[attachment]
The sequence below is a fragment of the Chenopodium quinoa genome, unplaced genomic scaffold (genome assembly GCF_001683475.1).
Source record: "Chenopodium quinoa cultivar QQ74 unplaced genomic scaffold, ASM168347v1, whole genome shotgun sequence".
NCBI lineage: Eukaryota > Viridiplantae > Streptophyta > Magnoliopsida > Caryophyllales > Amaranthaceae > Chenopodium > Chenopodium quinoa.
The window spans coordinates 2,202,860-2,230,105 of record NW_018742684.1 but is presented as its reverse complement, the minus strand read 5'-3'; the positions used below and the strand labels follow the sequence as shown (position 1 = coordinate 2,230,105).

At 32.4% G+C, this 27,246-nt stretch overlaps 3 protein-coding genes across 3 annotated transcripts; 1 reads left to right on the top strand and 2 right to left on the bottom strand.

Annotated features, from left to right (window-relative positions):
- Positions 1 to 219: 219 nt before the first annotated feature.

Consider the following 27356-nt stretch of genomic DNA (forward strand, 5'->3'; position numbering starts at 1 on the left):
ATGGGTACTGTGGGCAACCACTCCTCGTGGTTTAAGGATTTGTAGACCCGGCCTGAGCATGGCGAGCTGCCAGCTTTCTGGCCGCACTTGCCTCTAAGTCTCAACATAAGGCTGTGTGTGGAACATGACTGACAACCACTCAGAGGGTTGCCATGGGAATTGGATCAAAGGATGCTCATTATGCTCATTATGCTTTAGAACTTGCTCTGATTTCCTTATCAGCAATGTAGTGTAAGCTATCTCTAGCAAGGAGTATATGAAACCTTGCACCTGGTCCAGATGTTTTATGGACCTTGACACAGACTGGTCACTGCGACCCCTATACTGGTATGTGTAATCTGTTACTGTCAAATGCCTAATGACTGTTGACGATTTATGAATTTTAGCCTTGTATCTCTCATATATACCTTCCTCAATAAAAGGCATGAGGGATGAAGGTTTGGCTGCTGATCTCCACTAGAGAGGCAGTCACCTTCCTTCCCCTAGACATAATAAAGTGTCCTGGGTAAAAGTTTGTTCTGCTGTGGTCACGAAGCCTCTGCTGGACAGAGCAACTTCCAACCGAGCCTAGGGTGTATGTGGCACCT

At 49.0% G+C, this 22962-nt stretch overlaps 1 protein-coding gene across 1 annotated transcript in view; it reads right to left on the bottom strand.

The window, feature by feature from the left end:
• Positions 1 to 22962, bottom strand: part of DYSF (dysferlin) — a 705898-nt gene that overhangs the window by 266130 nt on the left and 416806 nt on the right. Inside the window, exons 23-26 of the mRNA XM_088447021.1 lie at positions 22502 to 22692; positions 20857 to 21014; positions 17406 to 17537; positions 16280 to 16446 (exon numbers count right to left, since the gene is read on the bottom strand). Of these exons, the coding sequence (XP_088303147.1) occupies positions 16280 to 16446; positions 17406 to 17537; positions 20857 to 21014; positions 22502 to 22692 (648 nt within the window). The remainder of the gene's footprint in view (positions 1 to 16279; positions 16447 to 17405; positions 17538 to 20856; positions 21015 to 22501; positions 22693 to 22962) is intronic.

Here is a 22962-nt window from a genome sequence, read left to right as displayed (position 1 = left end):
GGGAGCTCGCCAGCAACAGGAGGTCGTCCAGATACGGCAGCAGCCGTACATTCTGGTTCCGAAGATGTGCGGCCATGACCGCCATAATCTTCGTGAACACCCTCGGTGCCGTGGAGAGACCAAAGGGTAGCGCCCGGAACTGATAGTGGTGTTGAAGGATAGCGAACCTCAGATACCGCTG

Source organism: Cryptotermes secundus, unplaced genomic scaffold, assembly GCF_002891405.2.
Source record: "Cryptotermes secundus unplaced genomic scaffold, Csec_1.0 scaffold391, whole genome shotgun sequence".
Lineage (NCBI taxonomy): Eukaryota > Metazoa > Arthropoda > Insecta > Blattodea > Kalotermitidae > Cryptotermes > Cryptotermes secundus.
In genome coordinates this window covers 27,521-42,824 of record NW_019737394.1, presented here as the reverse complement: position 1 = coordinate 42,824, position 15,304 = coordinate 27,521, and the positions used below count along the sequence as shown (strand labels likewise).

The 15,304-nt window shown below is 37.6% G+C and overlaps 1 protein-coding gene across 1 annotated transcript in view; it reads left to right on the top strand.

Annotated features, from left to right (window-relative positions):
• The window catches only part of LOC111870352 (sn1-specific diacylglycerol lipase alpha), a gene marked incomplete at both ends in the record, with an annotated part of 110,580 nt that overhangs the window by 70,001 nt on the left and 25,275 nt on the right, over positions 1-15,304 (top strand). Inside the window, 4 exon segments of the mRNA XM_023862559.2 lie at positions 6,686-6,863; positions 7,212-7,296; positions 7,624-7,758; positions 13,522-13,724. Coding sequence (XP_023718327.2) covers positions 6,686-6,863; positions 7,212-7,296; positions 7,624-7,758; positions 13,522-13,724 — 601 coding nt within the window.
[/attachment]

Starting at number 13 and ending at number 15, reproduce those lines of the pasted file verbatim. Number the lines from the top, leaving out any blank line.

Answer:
Here is a 22962-nt window from a genome sequence, read left to right as displayed (position 1 = left end):
GGGAGCTCGCCAGCAACAGGAGGTCGTCCAGATACGGCAGCAGCCGTACATTCTGGTTCCGAAGATGTGCGGCCATGACCGCCATAATCTTCGTGAACACCCTCGGTGCCGTGGAGAGACCAAAGGGTAGCGCCCGGAACTGATAGTGGTGTTGAAGGATAGCGAACCTCAGATACCGCTG

Source organism: Cryptotermes secundus, unplaced genomic scaffold, assembly GCF_002891405.2.